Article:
Humans - the very "carriers" who can spread dangerous microbes unthinkingly from their equipment and shoes - can instead become the first line of defence against a possible microscopic invasion.
The fourth Aussie Backyard Bird Count, which has just finished, has some potentially worrying news about one of our best-loved species.
Reef Life Survey, a citizen science project where hundreds of volunteer scuba divers survey thousands of ocean sites, has revealed new insights into marine mysteries.
With this technology, citizen scientists could even help to predict the damage caused by future disasters.
Killing insects, as the Big Wasp Survey asked people to do, contributed to many vital advances in science.
From the man who gave away his genome under open consent, to the 'Mathematikado', this episode of the podcast features highlights from the British Science Festival in Brighton.
Help us put this old wives' tale to a scientific test.
Mapping the soil with open source application is vital to understanding how to protect it.
The images are in from the Juno probe's closest flyby so far of Jupiter's Great Red Spot. Citizen scientists are now getting involved in processing those images.
We can overcome the tyranny of inaccessible science hardware by building a movement for equity in science.
Scientists still don't know what caused the mysterious phenomenon 'Steve'.
A time-series analysis of tree cover loss before, during and after road construction reveals a strong relationship between infrastructure development and accelerating deforestation.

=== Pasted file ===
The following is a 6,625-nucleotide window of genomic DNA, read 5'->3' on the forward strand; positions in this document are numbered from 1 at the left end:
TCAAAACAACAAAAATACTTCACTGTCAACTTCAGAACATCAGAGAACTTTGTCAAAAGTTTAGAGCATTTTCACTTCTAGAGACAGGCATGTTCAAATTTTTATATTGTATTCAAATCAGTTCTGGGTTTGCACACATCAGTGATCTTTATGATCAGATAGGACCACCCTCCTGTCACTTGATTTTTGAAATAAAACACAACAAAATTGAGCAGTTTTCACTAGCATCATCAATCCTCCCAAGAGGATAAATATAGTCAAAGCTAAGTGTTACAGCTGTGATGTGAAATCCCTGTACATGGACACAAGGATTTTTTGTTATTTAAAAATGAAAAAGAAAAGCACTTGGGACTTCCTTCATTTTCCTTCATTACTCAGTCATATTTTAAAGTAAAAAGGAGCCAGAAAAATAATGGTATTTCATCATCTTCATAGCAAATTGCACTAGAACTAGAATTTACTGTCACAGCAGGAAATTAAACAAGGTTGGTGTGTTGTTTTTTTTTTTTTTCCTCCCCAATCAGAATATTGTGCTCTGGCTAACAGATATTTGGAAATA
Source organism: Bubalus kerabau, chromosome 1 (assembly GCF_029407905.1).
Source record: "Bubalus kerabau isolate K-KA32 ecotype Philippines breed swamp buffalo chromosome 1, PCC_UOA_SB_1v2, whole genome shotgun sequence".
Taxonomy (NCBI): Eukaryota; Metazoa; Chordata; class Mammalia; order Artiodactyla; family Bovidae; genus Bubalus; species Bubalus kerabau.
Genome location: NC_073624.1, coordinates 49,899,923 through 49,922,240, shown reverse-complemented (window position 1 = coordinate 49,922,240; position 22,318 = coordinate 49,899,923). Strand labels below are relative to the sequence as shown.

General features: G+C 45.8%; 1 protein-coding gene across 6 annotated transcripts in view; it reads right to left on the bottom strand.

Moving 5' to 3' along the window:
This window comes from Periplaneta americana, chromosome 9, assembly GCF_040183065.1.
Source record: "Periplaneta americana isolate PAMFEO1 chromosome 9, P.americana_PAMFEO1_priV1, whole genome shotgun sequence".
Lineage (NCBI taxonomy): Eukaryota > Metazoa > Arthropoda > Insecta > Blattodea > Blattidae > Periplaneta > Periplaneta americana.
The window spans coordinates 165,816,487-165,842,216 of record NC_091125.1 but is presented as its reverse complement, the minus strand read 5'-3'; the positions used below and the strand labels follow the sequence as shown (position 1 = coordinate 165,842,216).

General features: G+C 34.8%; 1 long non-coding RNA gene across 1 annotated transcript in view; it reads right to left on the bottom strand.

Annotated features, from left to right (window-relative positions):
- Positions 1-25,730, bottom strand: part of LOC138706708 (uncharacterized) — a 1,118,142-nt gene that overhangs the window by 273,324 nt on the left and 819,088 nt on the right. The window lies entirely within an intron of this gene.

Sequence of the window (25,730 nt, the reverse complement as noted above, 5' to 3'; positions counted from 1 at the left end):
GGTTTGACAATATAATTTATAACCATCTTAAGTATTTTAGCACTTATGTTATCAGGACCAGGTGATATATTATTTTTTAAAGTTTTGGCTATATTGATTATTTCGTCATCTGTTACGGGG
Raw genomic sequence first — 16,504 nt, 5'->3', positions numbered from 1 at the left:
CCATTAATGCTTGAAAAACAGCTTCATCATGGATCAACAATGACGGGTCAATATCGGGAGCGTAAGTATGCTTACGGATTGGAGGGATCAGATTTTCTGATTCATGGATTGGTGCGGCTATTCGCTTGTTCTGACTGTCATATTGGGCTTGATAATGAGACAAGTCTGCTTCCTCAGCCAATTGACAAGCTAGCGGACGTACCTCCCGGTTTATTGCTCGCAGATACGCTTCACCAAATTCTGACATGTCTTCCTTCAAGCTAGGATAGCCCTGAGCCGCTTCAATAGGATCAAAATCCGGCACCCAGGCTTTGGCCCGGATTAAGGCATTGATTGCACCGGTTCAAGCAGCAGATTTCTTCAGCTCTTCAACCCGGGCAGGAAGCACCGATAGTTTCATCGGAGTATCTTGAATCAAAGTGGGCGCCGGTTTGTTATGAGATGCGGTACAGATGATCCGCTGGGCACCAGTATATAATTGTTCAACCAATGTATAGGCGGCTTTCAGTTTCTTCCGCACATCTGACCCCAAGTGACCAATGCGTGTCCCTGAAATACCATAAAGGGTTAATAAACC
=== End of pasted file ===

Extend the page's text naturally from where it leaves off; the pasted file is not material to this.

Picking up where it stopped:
As the Great Barrier Reef suffers a second wave of mass bleaching, there is a way to get involved.
The impact of plant disease may be reduced if people are made aware of the many pathways for plant-killing microbes -- and why preventing their spread matters to us all.
A Darwin mechanic's success in the hunt for new exoplanets shows how amateur and professional scientists can work together on new research.
To help find Planet 9, you just need a computer and a little astronomy knowledge. Already, 120,000 images have been processed by citizen scientists in just 3 days.
During bird irruptions, hundreds or thousands of a single species show up outside their normal territory. Most of what we know about irruptions comes from data collected by citizen scientists.
Citizens and activists are using cheap off-the-shelf sensors to collect their own data on air pollution. It's a promising trend, but these devices have serious technical limitations.
Here's your chance to take part in a global science experiment.
Remote mountain regions are closer to the climate problem than we think, particularly in the context of safeguarding essential ecosystem services such as safe and adequate water.